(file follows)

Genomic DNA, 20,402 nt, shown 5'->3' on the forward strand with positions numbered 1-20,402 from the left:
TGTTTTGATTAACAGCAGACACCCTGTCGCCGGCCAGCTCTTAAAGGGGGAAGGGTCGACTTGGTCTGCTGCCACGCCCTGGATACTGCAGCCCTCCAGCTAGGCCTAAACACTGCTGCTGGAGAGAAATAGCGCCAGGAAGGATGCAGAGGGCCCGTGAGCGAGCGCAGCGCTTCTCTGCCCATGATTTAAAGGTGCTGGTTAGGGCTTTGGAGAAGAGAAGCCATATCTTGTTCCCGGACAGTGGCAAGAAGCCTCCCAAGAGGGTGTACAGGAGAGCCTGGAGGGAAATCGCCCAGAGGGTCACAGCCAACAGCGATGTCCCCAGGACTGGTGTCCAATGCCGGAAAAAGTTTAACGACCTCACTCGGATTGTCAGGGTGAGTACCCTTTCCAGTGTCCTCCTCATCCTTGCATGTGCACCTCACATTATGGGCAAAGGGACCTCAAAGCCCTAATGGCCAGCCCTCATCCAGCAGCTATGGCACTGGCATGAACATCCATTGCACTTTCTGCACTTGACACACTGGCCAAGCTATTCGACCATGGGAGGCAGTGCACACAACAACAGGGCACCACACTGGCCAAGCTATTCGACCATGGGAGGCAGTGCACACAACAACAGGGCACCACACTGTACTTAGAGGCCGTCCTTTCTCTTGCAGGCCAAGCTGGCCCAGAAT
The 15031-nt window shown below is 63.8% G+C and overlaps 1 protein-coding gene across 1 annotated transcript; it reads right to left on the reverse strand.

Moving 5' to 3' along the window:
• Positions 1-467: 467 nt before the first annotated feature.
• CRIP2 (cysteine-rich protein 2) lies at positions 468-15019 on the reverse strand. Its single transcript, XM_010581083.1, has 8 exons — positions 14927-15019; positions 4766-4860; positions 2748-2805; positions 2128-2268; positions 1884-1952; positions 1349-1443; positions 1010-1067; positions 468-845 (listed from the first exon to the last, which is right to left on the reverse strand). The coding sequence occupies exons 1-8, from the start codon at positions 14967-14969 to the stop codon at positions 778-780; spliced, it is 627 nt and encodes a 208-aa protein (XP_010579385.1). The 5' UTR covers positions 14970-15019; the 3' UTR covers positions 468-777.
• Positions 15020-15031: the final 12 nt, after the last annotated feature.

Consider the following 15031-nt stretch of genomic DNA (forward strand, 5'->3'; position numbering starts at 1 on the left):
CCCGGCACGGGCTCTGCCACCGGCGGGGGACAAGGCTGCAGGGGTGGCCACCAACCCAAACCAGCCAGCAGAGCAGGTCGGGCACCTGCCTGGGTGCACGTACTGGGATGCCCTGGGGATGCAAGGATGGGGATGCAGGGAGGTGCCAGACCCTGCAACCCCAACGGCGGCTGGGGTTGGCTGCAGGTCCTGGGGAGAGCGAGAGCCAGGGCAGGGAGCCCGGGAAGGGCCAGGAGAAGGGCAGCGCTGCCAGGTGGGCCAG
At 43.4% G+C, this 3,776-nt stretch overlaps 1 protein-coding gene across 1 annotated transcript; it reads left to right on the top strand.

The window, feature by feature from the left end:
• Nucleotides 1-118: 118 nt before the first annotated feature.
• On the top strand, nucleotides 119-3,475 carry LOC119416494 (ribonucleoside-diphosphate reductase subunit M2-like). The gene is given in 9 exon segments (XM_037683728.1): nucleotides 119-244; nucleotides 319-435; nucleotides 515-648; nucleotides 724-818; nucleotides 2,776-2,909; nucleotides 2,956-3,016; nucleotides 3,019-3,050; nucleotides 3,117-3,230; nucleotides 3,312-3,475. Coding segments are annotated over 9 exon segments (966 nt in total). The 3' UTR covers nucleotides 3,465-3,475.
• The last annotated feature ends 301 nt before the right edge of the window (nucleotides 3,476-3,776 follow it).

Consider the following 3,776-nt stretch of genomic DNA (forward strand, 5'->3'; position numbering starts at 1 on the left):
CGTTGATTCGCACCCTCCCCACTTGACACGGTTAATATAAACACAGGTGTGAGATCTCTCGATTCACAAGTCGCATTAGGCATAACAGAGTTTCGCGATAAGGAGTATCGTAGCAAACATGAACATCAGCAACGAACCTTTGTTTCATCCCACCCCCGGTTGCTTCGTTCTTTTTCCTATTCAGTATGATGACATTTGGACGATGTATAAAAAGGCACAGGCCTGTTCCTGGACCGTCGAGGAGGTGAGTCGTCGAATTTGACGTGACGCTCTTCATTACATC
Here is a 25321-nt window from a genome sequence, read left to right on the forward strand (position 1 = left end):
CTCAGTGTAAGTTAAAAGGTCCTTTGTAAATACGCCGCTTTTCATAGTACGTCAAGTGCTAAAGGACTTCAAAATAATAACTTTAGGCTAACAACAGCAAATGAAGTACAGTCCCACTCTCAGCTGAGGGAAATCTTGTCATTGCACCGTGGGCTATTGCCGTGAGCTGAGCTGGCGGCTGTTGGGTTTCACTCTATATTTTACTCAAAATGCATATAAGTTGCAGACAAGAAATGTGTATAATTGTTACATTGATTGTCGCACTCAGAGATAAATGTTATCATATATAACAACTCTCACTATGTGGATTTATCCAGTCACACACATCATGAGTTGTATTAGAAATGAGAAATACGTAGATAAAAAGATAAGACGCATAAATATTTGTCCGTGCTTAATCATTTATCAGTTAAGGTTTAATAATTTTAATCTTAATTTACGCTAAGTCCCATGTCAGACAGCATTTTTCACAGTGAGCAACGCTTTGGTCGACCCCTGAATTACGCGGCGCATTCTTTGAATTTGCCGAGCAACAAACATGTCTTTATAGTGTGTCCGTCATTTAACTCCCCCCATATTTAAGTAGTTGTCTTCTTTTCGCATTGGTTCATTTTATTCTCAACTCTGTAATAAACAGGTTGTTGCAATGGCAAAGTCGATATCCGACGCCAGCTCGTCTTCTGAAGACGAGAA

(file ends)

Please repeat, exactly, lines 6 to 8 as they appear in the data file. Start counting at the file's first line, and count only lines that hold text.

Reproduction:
• CRIP2 (cysteine-rich protein 2) lies at positions 468-15019 on the reverse strand. Its single transcript, XM_010581083.1, has 8 exons — positions 14927-15019; positions 4766-4860; positions 2748-2805; positions 2128-2268; positions 1884-1952; positions 1349-1443; positions 1010-1067; positions 468-845 (listed from the first exon to the last, which is right to left on the reverse strand). The coding sequence occupies exons 1-8, from the start codon at positions 14967-14969 to the stop codon at positions 778-780; spliced, it is 627 nt and encodes a 208-aa protein (XP_010579385.1). The 5' UTR covers positions 14970-15019; the 3' UTR covers positions 468-777.
• Positions 15020-15031: the final 12 nt, after the last annotated feature.

Consider the following 15031-nt stretch of genomic DNA (forward strand, 5'->3'; position numbering starts at 1 on the left):